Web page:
So we have a choice. In our quest to restore jobs and livelihoods, will we rebuild our economies as they were, perpetuating patterns of social injustice, economic inequality, and environmental destruction, and simply accept the rising risks coming our way? Many of the “shovel-ready” infrastructure projects that are currently being put forward as part of economic stimulus packages may well construct the risks of the future, rather than addressing existing inequalities and vulnerabilities. Current estimates suggest that less than 0.2% of the nearly USD$12 trillion committed to COVID-19 recovery by the world’s 50 largest economies have been committed to stimulate low-carbon, greener elements of their economies.
We have to ensure funding is deployed better. We can create jobs while also building a greener, more resilient society, which leaves no one behind.
Firstly, we need to invest in resilience. Let’s invest in jobs that enable people to withstand future shocks and stresses, and that empower communities to build their self-reliance. Let’s invest in community health workers, local water supply and sanitation systems where basic services are currently lacking. Let’s invest in local renewable power supply solutions for places that currently rely on vulnerable grids or expensive diesel generators and risk losing power, for instance for critical infrastructure such as hospitals, during a storm.
Secondly, lets ensure any recovery is inclusive. Let’s ensure we invest in recovery that benefits the first mile — the communities with the least access to the services they need and the most impacted every time a crisis hits. Let’s ensure that the skills and resources of internally displaced persons, refugees and migrants are part of the solution. And let’s invest in bridging the digital divide, looking at the jobs for the future, especially for those otherwise left behind.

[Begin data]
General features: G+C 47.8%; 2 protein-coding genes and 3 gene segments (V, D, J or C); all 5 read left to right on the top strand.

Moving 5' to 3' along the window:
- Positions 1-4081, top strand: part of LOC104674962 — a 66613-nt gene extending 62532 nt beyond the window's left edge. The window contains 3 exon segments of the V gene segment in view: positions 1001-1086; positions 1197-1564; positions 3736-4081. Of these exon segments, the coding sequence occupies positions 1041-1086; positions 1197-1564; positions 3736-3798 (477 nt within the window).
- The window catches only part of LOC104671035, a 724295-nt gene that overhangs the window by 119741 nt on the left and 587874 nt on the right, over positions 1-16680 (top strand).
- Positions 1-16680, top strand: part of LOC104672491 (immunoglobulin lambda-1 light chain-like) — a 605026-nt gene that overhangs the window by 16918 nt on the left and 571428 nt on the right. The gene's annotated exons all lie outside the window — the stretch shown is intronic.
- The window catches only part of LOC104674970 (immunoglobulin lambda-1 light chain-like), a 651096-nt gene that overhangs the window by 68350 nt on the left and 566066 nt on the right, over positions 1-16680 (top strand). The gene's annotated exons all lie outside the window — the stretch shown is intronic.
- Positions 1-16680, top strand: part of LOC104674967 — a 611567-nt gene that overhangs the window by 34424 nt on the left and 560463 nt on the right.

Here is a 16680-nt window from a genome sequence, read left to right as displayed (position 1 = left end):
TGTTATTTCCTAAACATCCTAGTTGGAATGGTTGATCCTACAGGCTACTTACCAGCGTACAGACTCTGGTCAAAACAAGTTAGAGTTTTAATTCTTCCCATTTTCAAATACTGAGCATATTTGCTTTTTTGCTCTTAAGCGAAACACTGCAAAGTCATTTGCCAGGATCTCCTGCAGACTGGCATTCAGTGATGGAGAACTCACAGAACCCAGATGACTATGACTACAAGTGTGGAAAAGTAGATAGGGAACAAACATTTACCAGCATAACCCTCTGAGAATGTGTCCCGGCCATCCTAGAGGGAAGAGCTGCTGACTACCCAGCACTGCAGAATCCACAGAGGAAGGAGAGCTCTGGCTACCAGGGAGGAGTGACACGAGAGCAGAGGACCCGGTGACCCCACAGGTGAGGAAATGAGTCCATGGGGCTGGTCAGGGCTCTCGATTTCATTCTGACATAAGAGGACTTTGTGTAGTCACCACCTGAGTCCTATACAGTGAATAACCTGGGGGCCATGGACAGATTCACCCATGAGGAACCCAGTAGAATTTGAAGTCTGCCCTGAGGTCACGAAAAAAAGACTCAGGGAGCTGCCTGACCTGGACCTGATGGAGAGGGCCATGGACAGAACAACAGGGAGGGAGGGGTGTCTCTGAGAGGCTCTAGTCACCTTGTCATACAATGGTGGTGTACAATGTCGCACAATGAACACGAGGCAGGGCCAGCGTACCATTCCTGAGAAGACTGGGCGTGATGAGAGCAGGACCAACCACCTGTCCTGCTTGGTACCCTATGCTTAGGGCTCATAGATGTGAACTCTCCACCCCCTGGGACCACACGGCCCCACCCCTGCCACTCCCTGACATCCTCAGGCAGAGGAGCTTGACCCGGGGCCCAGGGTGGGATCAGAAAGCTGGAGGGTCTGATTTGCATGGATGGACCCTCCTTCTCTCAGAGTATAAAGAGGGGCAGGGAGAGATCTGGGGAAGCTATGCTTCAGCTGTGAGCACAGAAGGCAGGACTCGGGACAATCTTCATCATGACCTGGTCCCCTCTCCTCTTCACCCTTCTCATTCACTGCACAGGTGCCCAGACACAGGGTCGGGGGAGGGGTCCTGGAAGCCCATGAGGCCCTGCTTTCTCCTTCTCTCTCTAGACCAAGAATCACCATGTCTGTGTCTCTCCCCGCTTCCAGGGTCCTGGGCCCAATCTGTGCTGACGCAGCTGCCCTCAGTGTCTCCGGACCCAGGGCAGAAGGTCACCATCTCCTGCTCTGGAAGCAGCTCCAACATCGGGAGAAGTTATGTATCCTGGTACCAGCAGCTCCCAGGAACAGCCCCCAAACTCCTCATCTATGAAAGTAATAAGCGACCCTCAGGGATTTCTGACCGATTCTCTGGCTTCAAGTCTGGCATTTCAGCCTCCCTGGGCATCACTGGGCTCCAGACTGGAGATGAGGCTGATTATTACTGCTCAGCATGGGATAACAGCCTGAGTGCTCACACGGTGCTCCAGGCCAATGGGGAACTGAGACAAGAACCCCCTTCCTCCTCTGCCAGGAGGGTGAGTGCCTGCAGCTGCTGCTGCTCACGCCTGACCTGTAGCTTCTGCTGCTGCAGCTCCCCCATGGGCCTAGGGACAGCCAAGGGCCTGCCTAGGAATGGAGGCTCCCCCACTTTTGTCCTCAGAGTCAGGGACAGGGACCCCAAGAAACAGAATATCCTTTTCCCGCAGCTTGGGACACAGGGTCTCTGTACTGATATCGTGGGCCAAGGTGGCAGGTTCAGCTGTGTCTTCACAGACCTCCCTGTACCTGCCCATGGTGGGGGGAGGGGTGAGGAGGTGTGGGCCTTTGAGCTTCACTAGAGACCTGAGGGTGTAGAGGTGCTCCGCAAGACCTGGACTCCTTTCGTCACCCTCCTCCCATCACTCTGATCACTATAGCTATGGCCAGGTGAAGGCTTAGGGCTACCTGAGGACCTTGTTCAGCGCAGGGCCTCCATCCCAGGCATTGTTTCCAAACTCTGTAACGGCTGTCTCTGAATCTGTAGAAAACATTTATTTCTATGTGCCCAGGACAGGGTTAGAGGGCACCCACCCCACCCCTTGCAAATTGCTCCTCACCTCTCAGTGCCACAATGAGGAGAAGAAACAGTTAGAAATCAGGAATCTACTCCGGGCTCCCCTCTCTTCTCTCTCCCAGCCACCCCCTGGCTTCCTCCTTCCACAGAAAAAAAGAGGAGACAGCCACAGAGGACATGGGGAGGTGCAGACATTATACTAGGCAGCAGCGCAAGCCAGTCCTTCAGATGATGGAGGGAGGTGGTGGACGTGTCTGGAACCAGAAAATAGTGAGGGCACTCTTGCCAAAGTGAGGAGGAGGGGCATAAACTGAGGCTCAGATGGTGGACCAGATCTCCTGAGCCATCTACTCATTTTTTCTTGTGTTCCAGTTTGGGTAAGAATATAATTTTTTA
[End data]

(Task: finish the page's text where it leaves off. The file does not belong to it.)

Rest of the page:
And thirdly, while investing in resilience, our investments should of course be green: investing in the technology and therefore jobs of the future. Take the Maldives for instance, hit hard by the economic impacts of COVID-19. Idah Pswarayi-Riddihough, World Bank Country Director for Maldives, Nepal, and Sri Lanka recently said that “Focusing on renewable energy can prove to be a good investment at this time — creating jobs and improving the country’s ability to rebound stronger, when opportunities open up.”
Such investments in green, resilient and inclusive recovery serve the needs of economic recovery and job creation, makes us safer, and also respond to the very urgent global agenda of the Paris Agreement. Unless we bend the curve of global climate action in the next few years, we are doomed to a future of rising risks — with possibly a doubling of humanitarian needs (as projected in last year’s Cost of Doing Nothing report). In the runup to the Glasgow climate Summit next year, we must use the once-in-a-lifetime opportunity of the massive COVID-19 recovery investments to hit all these targets at once.
A humanitarian imperative: our role in shaping a green, resilient, and inclusive COVID-19 recovery